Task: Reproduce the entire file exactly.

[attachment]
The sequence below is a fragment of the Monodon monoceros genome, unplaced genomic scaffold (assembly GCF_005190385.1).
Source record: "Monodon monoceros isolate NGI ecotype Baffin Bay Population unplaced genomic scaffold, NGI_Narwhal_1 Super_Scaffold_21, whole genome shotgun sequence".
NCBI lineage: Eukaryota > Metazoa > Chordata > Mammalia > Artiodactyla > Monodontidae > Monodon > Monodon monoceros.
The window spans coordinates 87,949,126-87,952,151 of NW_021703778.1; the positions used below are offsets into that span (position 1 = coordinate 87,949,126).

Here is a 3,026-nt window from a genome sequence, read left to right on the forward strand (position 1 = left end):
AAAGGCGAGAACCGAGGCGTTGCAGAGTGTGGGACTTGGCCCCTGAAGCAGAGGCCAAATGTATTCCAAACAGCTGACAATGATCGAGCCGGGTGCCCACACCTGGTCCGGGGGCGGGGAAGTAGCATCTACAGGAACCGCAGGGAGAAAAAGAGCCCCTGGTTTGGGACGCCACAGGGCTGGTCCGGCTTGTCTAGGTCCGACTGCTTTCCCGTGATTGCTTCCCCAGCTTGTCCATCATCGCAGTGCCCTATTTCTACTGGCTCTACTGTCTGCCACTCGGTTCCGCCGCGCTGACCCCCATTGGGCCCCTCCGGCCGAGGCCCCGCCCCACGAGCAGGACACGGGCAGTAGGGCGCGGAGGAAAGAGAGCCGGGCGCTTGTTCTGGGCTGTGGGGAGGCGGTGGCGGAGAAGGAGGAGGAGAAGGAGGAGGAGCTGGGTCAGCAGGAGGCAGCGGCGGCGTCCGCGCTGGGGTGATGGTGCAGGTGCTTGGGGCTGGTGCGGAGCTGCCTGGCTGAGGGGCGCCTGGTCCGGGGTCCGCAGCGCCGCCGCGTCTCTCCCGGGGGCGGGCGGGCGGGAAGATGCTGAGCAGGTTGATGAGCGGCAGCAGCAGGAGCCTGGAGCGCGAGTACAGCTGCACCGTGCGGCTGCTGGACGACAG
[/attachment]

The sequence below is a fragment of the Monodon monoceros genome, unplaced genomic scaffold (assembly GCF_005190385.1).
Source record: "Monodon monoceros isolate NGI ecotype Baffin Bay Population unplaced genomic scaffold, NGI_Narwhal_1 Super_Scaffold_21, whole genome shotgun sequence".
NCBI lineage: Eukaryota > Metazoa > Chordata > Mammalia > Artiodactyla > Monodontidae > Monodon > Monodon monoceros.
The window spans coordinates 87,949,126-87,952,151 of NW_021703778.1; the positions used below are offsets into that span (position 1 = coordinate 87,949,126).

Here is a 3,026-nt window from a genome sequence, read left to right on the forward strand (position 1 = left end):
AAAGGCGAGAACCGAGGCGTTGCAGAGTGTGGGACTTGGCCCCTGAAGCAGAGGCCAAATGTATTCCAAACAGCTGACAATGATCGAGCCGGGTGCCCACACCTGGTCCGGGGGCGGGGAAGTAGCATCTACAGGAACCGCAGGGAGAAAAAGAGCCCCTGGTTTGGGACGCCACAGGGCTGGTCCGGCTTGTCTAGGTCCGACTGCTTTCCCGTGATTGCTTCCCCAGCTTGTCCATCATCGCAGTGCCCTATTTCTACTGGCTCTACTGTCTGCCACTCGGTTCCGCCGCGCTGACCCCCATTGGGCCCCTCCGGCCGAGGCCCCGCCCCACGAGCAGGACACGGGCAGTAGGGCGCGGAGGAAAGAGAGCCGGGCGCTTGTTCTGGGCTGTGGGGAGGCGGTGGCGGAGAAGGAGGAGGAGAAGGAGGAGGAGCTGGGTCAGCAGGAGGCAGCGGCGGCGTCCGCGCTGGGGTGATGGTGCAGGTGCTTGGGGCTGGTGCGGAGCTGCCTGGCTGAGGGGCGCCTGGTCCGGGGTCCGCAGCGCCGCCGCGTCTCTCCCGGGGGCGGGCGGGCGGGAAGATGCTGAGCAGGTTGATGAGCGGCAGCAGCAGGAGCCTGGAGCGCGAGTACAGCTGCACCGTGCGGCTGCTGGACGACAG